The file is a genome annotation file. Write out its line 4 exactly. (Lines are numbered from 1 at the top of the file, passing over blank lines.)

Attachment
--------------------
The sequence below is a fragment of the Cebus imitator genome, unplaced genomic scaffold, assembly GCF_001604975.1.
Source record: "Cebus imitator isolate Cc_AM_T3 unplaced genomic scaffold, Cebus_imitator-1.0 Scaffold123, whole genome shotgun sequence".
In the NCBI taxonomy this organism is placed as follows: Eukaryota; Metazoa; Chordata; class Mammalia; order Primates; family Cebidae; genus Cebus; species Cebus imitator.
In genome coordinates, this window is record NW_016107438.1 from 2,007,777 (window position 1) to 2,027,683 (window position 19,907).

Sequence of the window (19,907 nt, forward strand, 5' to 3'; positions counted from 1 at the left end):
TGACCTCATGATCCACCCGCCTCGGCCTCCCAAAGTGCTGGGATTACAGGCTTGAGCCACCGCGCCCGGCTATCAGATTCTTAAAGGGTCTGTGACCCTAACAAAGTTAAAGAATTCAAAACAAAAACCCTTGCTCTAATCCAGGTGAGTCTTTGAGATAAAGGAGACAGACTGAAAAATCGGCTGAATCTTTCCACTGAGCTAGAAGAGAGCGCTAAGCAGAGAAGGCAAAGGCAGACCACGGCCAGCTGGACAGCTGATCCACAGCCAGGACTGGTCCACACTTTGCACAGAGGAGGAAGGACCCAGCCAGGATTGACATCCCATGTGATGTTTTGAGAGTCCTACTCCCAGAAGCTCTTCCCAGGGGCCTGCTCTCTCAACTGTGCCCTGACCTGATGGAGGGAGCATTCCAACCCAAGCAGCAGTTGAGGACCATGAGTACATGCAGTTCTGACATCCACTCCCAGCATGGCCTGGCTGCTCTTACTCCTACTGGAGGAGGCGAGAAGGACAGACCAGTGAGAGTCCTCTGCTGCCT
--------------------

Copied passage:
In genome coordinates, this window is record NW_016107438.1 from 2,007,777 (window position 1) to 2,027,683 (window position 19,907).